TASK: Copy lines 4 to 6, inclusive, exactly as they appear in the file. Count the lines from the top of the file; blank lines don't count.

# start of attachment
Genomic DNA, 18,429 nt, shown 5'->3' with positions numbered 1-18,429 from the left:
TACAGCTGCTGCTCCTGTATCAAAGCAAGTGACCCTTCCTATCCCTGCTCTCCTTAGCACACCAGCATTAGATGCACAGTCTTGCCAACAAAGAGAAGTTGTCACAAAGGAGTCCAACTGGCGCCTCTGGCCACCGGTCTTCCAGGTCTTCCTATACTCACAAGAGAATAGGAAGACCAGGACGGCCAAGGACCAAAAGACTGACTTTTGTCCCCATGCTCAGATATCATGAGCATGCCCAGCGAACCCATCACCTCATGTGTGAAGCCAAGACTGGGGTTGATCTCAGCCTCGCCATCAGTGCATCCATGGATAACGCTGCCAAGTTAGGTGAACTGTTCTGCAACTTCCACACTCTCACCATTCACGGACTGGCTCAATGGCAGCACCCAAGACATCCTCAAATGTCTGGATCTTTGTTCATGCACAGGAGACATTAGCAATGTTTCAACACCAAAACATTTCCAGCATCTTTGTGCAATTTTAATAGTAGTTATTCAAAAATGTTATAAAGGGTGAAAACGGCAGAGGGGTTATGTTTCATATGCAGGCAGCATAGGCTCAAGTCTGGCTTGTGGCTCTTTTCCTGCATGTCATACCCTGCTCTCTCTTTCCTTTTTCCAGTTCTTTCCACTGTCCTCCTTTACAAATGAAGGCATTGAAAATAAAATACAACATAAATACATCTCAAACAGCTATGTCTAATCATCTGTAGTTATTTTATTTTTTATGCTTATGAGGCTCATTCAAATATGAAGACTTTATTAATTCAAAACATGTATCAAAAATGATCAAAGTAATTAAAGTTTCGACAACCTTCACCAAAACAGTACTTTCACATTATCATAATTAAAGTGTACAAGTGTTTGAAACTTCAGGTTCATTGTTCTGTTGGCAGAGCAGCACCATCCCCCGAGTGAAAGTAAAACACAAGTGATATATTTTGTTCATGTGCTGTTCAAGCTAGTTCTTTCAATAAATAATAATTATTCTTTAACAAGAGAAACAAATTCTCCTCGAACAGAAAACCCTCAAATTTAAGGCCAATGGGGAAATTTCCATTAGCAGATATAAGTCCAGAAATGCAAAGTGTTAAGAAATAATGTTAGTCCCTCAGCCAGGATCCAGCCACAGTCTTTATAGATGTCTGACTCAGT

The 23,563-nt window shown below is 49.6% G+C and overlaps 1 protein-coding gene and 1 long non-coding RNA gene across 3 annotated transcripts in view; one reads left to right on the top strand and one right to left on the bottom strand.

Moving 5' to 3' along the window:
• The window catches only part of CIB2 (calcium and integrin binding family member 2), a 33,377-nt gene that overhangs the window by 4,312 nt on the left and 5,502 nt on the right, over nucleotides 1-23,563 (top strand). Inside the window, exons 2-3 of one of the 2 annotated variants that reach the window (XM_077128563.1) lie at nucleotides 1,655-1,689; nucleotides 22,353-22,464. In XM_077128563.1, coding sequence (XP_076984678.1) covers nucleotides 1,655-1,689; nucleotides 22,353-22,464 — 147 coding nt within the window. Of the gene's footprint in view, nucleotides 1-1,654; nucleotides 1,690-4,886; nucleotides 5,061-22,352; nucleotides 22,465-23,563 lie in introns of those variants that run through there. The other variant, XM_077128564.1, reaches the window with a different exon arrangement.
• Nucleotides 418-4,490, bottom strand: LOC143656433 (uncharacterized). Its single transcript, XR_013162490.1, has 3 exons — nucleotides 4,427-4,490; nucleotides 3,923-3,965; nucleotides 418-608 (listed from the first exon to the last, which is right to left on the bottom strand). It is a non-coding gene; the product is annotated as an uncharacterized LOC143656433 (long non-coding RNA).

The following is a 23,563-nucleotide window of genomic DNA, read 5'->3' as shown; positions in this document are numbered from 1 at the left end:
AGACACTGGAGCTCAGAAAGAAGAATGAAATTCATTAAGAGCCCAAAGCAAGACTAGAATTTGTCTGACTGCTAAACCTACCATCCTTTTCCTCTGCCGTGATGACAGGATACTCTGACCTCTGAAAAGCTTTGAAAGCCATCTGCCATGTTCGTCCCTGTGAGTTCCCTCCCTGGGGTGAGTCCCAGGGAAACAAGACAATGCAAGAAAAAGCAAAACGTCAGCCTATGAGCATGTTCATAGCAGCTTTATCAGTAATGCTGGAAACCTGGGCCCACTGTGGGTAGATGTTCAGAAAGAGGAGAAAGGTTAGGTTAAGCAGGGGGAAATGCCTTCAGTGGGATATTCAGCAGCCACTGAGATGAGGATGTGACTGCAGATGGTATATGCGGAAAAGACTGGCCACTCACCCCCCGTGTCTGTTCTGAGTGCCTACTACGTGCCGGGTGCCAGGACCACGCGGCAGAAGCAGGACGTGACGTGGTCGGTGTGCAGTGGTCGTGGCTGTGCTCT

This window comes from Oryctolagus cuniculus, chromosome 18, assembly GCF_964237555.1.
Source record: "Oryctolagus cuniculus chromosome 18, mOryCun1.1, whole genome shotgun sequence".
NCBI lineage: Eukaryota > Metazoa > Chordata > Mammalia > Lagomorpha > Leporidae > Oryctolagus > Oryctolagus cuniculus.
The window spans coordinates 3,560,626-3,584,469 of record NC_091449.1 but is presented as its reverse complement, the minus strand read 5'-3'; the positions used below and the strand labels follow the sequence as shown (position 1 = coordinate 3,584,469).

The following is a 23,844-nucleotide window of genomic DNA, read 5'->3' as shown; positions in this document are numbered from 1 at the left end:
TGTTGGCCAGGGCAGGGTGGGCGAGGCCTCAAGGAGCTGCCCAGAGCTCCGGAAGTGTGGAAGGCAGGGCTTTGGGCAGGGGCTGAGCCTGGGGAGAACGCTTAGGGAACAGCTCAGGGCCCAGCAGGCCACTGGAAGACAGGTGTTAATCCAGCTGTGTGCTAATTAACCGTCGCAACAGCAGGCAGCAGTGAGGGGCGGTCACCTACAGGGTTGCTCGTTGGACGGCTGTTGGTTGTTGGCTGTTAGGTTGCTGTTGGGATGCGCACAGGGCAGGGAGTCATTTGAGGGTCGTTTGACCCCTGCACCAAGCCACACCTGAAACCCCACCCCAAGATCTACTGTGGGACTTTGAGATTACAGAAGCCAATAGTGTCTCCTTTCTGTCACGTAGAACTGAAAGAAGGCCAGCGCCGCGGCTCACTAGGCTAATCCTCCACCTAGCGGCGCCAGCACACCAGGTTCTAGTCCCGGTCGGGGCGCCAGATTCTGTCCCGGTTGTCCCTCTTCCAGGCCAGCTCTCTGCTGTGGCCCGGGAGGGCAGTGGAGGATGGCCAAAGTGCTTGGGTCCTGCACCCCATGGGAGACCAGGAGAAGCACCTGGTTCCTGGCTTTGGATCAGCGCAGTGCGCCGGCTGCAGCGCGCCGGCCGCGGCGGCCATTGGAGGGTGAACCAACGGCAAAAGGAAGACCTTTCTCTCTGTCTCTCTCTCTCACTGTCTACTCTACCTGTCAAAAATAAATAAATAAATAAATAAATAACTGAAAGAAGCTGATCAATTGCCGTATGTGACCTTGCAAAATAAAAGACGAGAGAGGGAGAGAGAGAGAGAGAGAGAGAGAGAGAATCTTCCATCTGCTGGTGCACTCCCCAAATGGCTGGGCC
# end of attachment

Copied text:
Moving 5' to 3' along the window:
• The window catches only part of CIB2 (calcium and integrin binding family member 2), a 33,377-nt gene that overhangs the window by 4,312 nt on the left and 5,502 nt on the right, over nucleotides 1-23,563 (top strand). Inside the window, exons 2-3 of one of the 2 annotated variants that reach the window (XM_077128563.1) lie at nucleotides 1,655-1,689; nucleotides 22,353-22,464. In XM_077128563.1, coding sequence (XP_076984678.1) covers nucleotides 1,655-1,689; nucleotides 22,353-22,464 — 147 coding nt within the window. Of the gene's footprint in view, nucleotides 1-1,654; nucleotides 1,690-4,886; nucleotides 5,061-22,352; nucleotides 22,465-23,563 lie in introns of those variants that run through there. The other variant, XM_077128564.1, reaches the window with a different exon arrangement.
• Nucleotides 418-4,490, bottom strand: LOC143656433 (uncharacterized). Its single transcript, XR_013162490.1, has 3 exons — nucleotides 4,427-4,490; nucleotides 3,923-3,965; nucleotides 418-608 (listed from the first exon to the last, which is right to left on the bottom strand). It is a non-coding gene; the product is annotated as an uncharacterized LOC143656433 (long non-coding RNA).